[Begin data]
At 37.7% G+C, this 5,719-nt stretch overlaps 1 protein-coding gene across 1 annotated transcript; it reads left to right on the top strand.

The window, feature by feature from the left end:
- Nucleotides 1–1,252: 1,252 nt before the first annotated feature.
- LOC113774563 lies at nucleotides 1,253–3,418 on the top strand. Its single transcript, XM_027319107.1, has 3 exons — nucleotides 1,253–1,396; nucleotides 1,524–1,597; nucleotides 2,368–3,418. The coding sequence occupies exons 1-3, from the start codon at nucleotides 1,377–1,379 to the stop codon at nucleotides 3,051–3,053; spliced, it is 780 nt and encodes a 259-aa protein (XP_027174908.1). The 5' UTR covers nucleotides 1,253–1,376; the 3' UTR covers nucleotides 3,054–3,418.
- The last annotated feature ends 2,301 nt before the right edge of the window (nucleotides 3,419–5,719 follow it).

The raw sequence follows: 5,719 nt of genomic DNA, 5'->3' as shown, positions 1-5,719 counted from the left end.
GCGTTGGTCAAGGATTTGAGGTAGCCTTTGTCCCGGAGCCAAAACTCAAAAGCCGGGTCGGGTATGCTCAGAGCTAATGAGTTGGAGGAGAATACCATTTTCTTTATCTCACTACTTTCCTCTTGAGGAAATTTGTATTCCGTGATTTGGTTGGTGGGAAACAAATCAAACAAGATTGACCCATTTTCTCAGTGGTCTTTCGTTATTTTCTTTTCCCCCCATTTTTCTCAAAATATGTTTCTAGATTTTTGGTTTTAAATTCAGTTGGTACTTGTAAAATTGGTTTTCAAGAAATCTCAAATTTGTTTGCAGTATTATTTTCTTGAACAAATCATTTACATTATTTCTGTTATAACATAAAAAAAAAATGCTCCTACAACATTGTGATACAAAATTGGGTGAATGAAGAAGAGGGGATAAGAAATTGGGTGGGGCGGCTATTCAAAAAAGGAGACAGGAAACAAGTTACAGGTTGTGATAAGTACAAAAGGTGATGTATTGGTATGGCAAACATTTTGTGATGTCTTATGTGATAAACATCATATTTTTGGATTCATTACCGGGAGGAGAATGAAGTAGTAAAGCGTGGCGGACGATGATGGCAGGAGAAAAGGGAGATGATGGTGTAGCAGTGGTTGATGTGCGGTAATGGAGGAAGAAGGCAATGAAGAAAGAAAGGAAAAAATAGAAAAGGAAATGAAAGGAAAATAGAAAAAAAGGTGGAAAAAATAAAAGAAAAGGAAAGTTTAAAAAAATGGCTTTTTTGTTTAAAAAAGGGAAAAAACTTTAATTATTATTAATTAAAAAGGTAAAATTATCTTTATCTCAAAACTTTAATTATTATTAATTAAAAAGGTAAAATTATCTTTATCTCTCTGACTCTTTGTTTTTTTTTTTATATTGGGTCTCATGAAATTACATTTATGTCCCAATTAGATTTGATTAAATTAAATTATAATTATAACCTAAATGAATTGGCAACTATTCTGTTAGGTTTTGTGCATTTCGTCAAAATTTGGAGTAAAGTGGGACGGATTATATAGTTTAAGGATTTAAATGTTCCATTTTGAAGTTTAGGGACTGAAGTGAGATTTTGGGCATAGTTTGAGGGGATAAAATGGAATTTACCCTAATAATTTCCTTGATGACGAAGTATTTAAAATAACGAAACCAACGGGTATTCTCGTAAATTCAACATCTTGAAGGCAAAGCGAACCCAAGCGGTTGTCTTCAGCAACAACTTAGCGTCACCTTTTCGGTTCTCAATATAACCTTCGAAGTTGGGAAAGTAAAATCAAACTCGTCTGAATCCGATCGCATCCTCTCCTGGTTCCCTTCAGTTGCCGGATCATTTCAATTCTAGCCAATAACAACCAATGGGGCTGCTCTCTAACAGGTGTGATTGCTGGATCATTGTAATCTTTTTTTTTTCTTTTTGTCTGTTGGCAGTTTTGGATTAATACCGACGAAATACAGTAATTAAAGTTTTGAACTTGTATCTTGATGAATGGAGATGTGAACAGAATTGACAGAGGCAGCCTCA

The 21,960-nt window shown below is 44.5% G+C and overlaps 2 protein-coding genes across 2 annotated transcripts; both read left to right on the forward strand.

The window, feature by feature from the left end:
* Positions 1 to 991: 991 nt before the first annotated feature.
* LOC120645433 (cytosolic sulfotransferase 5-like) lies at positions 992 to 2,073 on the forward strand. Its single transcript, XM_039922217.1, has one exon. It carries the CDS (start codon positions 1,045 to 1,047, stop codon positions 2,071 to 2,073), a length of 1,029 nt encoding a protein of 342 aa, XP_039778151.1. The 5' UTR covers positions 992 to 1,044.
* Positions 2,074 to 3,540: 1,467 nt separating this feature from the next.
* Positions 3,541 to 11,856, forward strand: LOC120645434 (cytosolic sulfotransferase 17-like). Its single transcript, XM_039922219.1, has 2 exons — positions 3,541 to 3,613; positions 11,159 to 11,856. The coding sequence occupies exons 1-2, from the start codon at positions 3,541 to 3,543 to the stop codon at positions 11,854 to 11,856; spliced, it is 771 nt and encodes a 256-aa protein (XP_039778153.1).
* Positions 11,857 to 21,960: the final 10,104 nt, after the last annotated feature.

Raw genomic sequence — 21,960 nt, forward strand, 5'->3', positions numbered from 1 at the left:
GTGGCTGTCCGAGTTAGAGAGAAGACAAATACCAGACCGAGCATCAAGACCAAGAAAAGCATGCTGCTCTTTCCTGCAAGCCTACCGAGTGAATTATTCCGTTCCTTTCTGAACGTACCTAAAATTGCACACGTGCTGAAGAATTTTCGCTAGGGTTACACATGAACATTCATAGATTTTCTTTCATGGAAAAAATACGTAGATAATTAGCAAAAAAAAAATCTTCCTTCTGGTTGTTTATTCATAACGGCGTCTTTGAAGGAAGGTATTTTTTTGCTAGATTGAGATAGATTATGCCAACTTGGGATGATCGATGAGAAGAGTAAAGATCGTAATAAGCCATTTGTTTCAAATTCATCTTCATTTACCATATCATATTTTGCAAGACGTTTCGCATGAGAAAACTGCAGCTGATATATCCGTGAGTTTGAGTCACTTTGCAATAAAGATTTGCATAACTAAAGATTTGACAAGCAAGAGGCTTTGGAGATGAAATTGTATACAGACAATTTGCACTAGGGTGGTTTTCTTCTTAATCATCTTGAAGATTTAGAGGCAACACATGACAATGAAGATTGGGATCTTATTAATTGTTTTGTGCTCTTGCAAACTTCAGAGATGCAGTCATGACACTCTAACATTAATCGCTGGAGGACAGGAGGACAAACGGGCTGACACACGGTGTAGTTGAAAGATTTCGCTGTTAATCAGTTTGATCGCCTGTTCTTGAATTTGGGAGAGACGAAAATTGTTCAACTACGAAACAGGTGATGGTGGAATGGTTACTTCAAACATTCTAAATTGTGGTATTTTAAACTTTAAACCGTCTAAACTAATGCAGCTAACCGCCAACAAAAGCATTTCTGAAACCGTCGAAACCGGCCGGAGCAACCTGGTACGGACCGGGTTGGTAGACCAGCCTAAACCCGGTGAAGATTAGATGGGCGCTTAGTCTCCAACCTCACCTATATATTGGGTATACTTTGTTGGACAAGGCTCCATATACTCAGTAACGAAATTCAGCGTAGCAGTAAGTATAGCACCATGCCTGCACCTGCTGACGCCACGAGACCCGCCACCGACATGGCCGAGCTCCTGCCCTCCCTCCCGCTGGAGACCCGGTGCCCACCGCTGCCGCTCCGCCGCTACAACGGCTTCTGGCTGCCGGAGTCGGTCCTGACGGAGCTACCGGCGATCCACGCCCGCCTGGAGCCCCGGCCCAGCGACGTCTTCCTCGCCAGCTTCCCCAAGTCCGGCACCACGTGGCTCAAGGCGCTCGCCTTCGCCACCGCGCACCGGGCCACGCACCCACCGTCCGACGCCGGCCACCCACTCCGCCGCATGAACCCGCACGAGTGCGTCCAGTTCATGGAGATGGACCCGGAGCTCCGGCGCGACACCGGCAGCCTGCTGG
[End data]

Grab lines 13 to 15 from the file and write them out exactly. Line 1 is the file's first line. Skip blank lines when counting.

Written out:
* Positions 3,541 to 11,856, forward strand: LOC120645434 (cytosolic sulfotransferase 17-like). Its single transcript, XM_039922219.1, has 2 exons — positions 3,541 to 3,613; positions 11,159 to 11,856. The coding sequence occupies exons 1-2, from the start codon at positions 3,541 to 3,543 to the stop codon at positions 11,854 to 11,856; spliced, it is 771 nt and encodes a 256-aa protein (XP_039778153.1).
* Positions 11,857 to 21,960: the final 10,104 nt, after the last annotated feature.

Raw genomic sequence — 21,960 nt, forward strand, 5'->3', positions numbered from 1 at the left: